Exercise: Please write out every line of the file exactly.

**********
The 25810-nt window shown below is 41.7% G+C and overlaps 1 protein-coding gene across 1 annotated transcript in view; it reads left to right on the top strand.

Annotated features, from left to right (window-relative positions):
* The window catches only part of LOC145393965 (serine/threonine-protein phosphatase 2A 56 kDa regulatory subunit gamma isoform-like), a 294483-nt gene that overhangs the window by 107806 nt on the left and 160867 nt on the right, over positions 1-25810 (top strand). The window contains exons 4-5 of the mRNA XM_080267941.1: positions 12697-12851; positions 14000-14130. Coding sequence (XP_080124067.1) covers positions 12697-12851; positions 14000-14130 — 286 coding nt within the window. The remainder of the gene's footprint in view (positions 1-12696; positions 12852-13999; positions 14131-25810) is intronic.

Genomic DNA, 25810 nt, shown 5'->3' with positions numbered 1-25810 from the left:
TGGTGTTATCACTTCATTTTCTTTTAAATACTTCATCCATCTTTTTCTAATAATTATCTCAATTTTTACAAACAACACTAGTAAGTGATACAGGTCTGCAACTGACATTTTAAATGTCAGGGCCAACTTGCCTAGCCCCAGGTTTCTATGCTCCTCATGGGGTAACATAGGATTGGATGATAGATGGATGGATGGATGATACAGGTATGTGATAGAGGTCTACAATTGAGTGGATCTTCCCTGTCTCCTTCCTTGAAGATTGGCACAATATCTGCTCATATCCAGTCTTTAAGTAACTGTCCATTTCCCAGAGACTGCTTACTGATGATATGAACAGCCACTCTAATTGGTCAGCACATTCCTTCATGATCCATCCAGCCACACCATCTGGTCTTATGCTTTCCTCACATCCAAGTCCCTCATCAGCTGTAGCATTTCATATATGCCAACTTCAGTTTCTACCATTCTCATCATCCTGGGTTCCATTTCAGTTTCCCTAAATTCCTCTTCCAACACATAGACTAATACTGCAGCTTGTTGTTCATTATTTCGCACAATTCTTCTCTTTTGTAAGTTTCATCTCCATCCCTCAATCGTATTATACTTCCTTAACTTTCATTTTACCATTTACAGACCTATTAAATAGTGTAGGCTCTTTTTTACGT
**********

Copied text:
The 25810-nt window shown below is 41.7% G+C and overlaps 1 protein-coding gene across 1 annotated transcript in view; it reads left to right on the top strand.

Annotated features, from left to right (window-relative positions):
* The window catches only part of LOC145393965 (serine/threonine-protein phosphatase 2A 56 kDa regulatory subunit gamma isoform-like), a 294483-nt gene that overhangs the window by 107806 nt on the left and 160867 nt on the right, over positions 1-25810 (top strand). The window contains exons 4-5 of the mRNA XM_080267941.1: positions 12697-12851; positions 14000-14130. Coding sequence (XP_080124067.1) covers positions 12697-12851; positions 14000-14130 — 286 coding nt within the window. The remainder of the gene's footprint in view (positions 1-12696; positions 12852-13999; positions 14131-25810) is intronic.

Genomic DNA, 25810 nt, shown 5'->3' with positions numbered 1-25810 from the left:
TGGTGTTATCACTTCATTTTCTTTTAAATACTTCATCCATCTTTTTCTAATAATTATCTCAATTTTTACAAACAACACTAGTAAGTGATACAGGTCTGCAACTGACATTTTAAATGTCAGGGCCAACTTGCCTAGCCCCAGGTTTCTATGCTCCTCATGGGGTAACATAGGATTGGATGATAGATGGATGGATGGATGATACAGGTATGTGATAGAGGTCTACAATTGAGTGGATCTTCCCTGTCTCCTTCCTTGAAGATTGGCACAATATCTGCTCATATCCAGTCTTTAAGTAACTGTCCATTTCCCAGAGACTGCTTACTGATGATATGAACAGCCACTCTAATTGGTCAGCACATTCCTTCATGATCCATCCAGCCACACCATCTGGTCTTATGCTTTCCTCACATCCAAGTCCCTCATCAGCTGTAGCATTTCATATATGCCAACTTCAGTTTCTACCATTCTCATCATCCTGGGTTCCATTTCAGTTTCCCTAAATTCCTCTTCCAACACATAGACTAATACTGCAGCTTGTTGTTCATTATTTCGCACAATTCTTCTCTTTTGTAAGTTTCATCTCCATCCCTCAATCGTATTATACTTCCTTAACTTTCATTTTACCATTTACAGACCTATTAAATAGTGTAGGCTCTTTTTTACGT